Tastes change. And while I still have my favorite woods for particular applications, Ive fallen in love with spalted maple.
Regular readers know Ive also had a lifelong love affair with walnut and cherry both individually and combined in the same piece. My favorite secondary wood is poplar, which I use for everything from shop furniture and jigs, to drawer boxes and carcass components. And while I dont have much occasion to use it, no wood is more pleasant to work with than Western red cedar.
But during the course of writing my most recent book on box building, I incorporated spalted maple a number of times for decorative panels and inserts, and for turning stock for a lathe box. And somewhere along the way it became, to quote Bogie, the beginning of a beautiful friendship.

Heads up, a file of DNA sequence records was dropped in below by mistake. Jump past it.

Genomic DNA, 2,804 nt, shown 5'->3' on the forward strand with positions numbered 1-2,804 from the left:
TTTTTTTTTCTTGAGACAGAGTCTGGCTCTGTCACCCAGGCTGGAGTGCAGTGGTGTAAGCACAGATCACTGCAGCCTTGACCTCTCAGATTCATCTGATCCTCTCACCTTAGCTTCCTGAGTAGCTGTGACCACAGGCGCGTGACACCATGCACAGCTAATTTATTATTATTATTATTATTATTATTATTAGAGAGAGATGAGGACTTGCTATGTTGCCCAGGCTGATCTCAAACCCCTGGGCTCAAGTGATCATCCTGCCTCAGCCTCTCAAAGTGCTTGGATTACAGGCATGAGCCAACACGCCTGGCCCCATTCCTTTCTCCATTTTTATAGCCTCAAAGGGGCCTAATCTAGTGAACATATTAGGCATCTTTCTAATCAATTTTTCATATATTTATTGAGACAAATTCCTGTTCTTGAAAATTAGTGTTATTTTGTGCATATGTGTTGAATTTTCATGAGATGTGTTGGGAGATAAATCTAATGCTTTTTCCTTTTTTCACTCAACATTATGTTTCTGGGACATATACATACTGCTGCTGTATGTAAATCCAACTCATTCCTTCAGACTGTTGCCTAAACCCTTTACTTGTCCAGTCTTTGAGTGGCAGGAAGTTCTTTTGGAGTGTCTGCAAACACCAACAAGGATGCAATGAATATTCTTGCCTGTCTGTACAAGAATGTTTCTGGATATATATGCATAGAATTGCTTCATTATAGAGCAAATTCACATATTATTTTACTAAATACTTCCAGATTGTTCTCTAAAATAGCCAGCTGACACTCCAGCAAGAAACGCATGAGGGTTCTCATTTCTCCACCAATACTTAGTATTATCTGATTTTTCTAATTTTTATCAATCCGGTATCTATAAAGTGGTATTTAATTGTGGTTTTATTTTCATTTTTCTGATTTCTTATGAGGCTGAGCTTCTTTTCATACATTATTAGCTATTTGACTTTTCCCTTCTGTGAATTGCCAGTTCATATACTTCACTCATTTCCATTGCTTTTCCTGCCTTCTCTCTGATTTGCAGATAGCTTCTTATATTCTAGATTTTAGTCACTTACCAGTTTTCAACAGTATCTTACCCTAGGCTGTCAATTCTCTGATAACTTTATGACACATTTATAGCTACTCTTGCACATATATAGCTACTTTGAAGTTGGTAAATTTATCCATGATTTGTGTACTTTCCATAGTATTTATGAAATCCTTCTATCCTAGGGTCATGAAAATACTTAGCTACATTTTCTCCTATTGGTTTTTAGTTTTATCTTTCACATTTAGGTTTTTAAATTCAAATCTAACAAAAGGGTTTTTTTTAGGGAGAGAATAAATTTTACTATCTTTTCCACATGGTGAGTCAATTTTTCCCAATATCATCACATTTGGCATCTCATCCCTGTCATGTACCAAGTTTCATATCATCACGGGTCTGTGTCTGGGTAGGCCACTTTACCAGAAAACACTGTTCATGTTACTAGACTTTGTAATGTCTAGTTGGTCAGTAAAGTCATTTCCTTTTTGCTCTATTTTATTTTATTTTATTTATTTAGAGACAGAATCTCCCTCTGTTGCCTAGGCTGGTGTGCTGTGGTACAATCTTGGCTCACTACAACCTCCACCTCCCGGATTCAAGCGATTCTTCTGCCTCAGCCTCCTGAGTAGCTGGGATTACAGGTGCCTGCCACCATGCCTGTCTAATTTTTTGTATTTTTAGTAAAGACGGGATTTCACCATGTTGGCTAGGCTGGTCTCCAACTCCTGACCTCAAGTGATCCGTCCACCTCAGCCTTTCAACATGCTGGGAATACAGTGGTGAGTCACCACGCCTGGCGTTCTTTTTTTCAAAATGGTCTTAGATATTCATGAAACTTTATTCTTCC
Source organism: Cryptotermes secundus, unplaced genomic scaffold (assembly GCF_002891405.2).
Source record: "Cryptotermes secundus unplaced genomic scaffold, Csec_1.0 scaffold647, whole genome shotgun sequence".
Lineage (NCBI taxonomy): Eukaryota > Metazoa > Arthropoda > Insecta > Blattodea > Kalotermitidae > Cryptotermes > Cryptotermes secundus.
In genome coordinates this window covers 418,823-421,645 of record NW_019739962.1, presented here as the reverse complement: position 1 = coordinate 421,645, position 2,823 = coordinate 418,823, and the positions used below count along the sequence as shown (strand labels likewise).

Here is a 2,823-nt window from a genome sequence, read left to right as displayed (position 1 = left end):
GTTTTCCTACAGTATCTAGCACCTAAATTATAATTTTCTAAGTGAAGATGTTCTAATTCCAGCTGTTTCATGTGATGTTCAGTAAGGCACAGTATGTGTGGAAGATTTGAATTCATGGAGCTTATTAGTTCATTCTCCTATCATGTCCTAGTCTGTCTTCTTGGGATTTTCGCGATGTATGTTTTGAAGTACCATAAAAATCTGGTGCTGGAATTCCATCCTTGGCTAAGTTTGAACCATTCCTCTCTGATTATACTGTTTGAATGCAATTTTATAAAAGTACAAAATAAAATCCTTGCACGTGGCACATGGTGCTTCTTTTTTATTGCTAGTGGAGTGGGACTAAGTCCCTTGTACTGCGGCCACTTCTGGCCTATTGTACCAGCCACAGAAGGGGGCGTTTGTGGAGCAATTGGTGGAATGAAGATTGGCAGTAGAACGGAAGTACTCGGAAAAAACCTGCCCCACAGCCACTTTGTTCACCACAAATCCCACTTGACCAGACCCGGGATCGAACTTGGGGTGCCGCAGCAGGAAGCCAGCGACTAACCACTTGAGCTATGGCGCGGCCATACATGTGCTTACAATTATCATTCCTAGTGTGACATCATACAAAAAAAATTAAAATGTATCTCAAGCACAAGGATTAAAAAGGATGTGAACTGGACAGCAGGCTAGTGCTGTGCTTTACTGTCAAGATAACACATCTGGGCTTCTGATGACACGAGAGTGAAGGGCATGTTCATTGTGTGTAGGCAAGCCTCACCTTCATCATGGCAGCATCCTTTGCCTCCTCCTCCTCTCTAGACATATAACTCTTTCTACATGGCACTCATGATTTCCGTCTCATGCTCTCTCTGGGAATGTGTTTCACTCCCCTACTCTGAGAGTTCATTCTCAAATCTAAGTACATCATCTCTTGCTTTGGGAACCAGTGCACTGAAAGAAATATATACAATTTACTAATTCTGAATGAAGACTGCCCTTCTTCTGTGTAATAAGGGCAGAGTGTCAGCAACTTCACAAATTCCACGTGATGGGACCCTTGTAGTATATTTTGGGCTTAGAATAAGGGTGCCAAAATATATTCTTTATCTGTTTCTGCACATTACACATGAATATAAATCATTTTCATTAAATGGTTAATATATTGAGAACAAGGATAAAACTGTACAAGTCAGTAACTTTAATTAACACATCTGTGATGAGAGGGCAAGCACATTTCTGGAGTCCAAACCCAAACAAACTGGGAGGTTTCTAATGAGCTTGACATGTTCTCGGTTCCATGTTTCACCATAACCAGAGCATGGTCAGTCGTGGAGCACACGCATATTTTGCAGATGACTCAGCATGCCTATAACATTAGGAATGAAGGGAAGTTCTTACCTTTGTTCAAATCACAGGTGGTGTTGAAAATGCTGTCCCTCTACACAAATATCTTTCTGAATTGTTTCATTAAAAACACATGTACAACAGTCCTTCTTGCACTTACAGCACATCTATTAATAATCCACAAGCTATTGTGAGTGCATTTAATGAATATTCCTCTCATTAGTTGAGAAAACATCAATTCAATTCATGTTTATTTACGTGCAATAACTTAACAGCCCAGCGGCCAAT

I find spalted maple easy to work with, far easier than regular hard maple. It finishes easily and attractively with just about any coating. Best of all, its the perfect accent for a variety of other wood species. And because the spalted figuring can vary so widely from board to board, with enough searching you can find the ideal shade of coloration for whatever youre working on.
Naturally, Ive been picking it up whenever and wherever I see it. I even found some in the maple rack at one of the local Big Box stores. (Tip: Always check the maple rack at the Big Boxes. Youd be surprised how often youll find a board or two of highly figured maple priced the same as the regular stuff. Not always, but often enough to make checking worthwhile.)
Of course, at this point I have more spalted maple stored up than Ill likely use for quite some time. Meaning Ill have to be very selective in the projects I choose.
What a nice problem to have.
Till next time,